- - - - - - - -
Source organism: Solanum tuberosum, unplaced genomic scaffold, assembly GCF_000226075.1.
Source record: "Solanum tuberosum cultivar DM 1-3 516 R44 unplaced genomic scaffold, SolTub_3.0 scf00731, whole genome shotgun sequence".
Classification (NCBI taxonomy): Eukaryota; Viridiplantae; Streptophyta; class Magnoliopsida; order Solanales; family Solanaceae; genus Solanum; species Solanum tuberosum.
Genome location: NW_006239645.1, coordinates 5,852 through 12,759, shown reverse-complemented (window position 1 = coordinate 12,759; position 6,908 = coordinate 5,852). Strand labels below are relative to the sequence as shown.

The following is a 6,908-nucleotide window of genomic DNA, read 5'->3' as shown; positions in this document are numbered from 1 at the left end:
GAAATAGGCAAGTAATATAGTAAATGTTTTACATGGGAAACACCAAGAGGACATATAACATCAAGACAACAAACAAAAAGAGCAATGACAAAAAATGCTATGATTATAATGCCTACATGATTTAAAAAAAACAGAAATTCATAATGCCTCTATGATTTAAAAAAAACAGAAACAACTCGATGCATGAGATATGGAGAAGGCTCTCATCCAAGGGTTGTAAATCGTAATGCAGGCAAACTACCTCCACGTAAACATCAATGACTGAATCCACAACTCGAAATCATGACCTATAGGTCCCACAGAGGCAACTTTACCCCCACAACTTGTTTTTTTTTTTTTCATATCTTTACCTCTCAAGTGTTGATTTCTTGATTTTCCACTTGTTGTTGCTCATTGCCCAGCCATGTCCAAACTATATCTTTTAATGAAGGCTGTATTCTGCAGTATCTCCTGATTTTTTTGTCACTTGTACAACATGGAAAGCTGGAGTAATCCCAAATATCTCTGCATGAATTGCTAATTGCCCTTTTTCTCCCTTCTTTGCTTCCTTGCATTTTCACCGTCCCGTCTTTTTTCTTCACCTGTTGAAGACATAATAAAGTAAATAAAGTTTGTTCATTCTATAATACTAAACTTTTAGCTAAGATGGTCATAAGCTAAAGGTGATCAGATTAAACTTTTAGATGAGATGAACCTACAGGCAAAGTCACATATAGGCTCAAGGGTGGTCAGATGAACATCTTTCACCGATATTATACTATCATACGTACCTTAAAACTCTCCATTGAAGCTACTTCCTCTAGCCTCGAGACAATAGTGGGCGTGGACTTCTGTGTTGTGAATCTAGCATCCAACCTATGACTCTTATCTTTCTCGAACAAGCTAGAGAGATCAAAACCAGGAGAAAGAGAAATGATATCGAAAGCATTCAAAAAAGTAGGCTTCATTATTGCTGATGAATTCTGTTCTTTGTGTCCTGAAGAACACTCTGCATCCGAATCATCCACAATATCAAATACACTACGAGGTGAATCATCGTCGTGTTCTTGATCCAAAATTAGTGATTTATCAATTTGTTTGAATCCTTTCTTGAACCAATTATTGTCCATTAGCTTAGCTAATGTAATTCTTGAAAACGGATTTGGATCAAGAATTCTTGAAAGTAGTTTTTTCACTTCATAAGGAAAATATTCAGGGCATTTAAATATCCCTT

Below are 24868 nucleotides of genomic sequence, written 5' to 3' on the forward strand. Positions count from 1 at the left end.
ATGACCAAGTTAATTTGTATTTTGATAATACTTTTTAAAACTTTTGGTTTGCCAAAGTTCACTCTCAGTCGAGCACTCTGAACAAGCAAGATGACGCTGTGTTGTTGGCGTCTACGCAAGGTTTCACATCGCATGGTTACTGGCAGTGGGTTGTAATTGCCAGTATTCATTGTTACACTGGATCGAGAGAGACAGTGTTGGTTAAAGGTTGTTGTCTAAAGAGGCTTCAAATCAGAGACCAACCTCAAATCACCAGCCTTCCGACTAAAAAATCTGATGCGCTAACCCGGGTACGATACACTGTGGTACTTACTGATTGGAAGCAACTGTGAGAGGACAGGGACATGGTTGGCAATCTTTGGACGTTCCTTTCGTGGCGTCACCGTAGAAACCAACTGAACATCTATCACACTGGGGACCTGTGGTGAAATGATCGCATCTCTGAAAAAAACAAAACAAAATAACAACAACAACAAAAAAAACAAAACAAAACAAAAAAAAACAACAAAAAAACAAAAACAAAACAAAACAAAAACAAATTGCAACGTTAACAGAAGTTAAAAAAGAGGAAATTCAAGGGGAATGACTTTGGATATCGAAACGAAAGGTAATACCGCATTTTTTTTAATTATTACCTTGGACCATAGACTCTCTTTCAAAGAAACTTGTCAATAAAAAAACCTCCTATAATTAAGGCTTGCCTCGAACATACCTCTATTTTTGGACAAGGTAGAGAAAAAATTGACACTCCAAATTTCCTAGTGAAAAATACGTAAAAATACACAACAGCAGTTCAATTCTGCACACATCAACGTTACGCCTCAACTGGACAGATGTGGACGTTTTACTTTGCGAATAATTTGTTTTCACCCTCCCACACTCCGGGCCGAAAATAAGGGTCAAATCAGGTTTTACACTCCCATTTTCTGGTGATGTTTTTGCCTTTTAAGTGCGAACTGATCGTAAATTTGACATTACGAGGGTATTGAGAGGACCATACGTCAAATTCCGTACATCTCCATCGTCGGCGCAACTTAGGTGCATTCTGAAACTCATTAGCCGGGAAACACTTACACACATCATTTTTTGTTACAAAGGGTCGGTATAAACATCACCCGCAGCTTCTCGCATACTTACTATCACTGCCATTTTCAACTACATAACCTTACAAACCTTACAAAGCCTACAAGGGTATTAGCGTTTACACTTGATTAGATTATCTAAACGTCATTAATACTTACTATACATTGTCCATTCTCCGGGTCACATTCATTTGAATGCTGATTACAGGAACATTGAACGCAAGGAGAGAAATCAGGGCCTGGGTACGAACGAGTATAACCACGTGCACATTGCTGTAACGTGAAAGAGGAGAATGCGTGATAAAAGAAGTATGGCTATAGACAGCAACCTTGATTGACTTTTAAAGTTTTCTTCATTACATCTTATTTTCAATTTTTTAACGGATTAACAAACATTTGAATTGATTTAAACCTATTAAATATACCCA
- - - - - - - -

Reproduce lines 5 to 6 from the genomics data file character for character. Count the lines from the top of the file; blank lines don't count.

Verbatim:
The following is a 6,908-nucleotide window of genomic DNA, read 5'->3' as shown; positions in this document are numbered from 1 at the left end:
GAAATAGGCAAGTAATATAGTAAATGTTTTACATGGGAAACACCAAGAGGACATATAACATCAAGACAACAAACAAAAAGAGCAATGACAAAAAATGCTATGATTATAATGCCTACATGATTTAAAAAAAACAGAAATTCATAATGCCTCTATGATTTAAAAAAAACAGAAACAACTCGATGCATGAGATATGGAGAAGGCTCTCATCCAAGGGTTGTAAATCGTAATGCAGGCAAACTACCTCCACGTAAACATCAATGACTGAATCCACAACTCGAAATCATGACCTATAGGTCCCACAGAGGCAACTTTACCCCCACAACTTGTTTTTTTTTTTTTCATATCTTTACCTCTCAAGTGTTGATTTCTTGATTTTCCACTTGTTGTTGCTCATTGCCCAGCCATGTCCAAACTATATCTTTTAATGAAGGCTGTATTCTGCAGTATCTCCTGATTTTTTTGTCACTTGTACAACATGGAAAGCTGGAGTAATCCCAAATATCTCTGCATGAATTGCTAATTGCCCTTTTTCTCCCTTCTTTGCTTCCTTGCATTTTCACCGTCCCGTCTTTTTTCTTCACCTGTTGAAGACATAATAAAGTAAATAAAGTTTGTTCATTCTATAATACTAAACTTTTAGCTAAGATGGTCATAAGCTAAAGGTGATCAGATTAAACTTTTAGATGAGATGAACCTACAGGCAAAGTCACATATAGGCTCAAGGGTGGTCAGATGAACATCTTTCACCGATATTATACTATCATACGTACCTTAAAACTCTCCATTGAAGCTACTTCCTCTAGCCTCGAGACAATAGTGGGCGTGGACTTCTGTGTTGTGAATCTAGCATCCAACCTATGACTCTTATCTTTCTCGAACAAGCTAGAGAGATCAAAACCAGGAGAAAGAGAAATGATATCGAAAGCATTCAAAAAAGTAGGCTTCATTATTGCTGATGAATTCTGTTCTTTGTGTCCTGAAGAACACTCTGCATCCGAATCATCCACAATATCAAATACACTACGAGGTGAATCATCGTCGTGTTCTTGATCCAAAATTAGTGATTTATCAATTTGTTTGAATCCTTTCTTGAACCAATTATTGTCCATTAGCTTAGCTAATGTAATTCTTGAAAACGGATTTGGATCAAGAATTCTTGAAAGTAGTTTTTTCACTTCATAAGGAAAATATTCAGGGCATTTAAATATCCCTT